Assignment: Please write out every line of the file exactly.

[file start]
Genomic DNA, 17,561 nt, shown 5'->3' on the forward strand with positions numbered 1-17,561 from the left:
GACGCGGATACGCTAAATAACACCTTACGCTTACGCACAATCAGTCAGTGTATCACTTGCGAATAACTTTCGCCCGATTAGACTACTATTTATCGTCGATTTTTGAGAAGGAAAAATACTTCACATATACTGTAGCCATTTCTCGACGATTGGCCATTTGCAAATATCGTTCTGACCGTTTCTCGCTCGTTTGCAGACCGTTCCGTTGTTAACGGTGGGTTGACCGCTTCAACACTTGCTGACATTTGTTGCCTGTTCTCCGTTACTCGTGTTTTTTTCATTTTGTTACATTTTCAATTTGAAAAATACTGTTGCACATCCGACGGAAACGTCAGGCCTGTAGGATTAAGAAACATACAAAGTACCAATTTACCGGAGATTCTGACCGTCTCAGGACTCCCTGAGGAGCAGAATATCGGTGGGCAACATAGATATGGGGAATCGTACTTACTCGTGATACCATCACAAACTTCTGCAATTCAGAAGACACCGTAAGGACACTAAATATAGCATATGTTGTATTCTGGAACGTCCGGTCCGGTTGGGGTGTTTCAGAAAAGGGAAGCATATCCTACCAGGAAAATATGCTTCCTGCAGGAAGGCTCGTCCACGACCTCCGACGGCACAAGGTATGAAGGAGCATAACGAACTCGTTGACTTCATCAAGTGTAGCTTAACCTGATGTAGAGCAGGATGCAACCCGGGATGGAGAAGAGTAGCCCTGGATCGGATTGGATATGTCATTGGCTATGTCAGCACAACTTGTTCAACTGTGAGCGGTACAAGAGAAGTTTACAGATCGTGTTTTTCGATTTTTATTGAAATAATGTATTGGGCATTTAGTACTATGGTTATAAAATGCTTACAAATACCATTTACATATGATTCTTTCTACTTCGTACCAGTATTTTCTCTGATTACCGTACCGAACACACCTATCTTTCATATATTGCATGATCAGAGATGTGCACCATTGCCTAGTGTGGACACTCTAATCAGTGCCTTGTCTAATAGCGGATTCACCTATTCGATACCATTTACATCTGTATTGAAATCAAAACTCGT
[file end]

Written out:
Genomic DNA, 17,561 nt, shown 5'->3' on the forward strand with positions numbered 1-17,561 from the left:
GACGCGGATACGCTAAATAACACCTTACGCTTACGCACAATCAGTCAGTGTATCACTTGCGAATAACTTTCGCCCGATTAGACTACTATTTATCGTCGATTTTTGAGAAGGAAAAATACTTCACATATACTGTAGCCATTTCTCGACGATTGGCCATTTGCAAATATCGTTCTGACCGTTTCTCGCTCGTTTGCAGACCGTTCCGTTGTTAACGGTGGGTTGACCGCTTCAACACTTGCTGACATTTGTTGCCTGTTCTCCGTTACTCGTGTTTTTTTCATTTTGTTACATTTTCAATTTGAAAAATACTGTTGCACATCCGACGGAAACGTCAGGCCTGTAGGATTAAGAAACATACAAAGTACCAATTTACCGGAGATTCTGACCGTCTCAGGACTCCCTGAGGAGCAGAATATCGGTGGGCAACATAGATATGGGGAATCGTACTTACTCGTGATACCATCACAAACTTCTGCAATTCAGAAGACACCGTAAGGACACTAAATATAGCATATGTTGTATTCTGGAACGTCCGGTCCGGTTGGGGTGTTTCAGAAAAGGGAAGCATATCCTACCAGGAAAATATGCTTCCTGCAGGAAGGCTCGTCCACGACCTCCGACGGCACAAGGTATGAAGGAGCATAACGAACTCGTTGACTTCATCAAGTGTAGCTTAACCTGATGTAGAGCAGGATGCAACCCGGGATGGAGAAGAGTAGCCCTGGATCGGATTGGATATGTCATTGGCTATGTCAGCACAACTTGTTCAACTGTGAGCGGTACAAGAGAAGTTTACAGATCGTGTTTTTCGATTTTTATTGAAATAATGTATTGGGCATTTAGTACTATGGTTATAAAATGCTTACAAATACCATTTACATATGATTCTTTCTACTTCGTACCAGTATTTTCTCTGATTACCGTACCGAACACACCTATCTTTCATATATTGCATGATCAGAGATGTGCACCATTGCCTAGTGTGGACACTCTAATCAGTGCCTTGTCTAATAGCGGATTCACCTATTCGATACCATTTACATCTGTATTGAAATCAAAACTCGT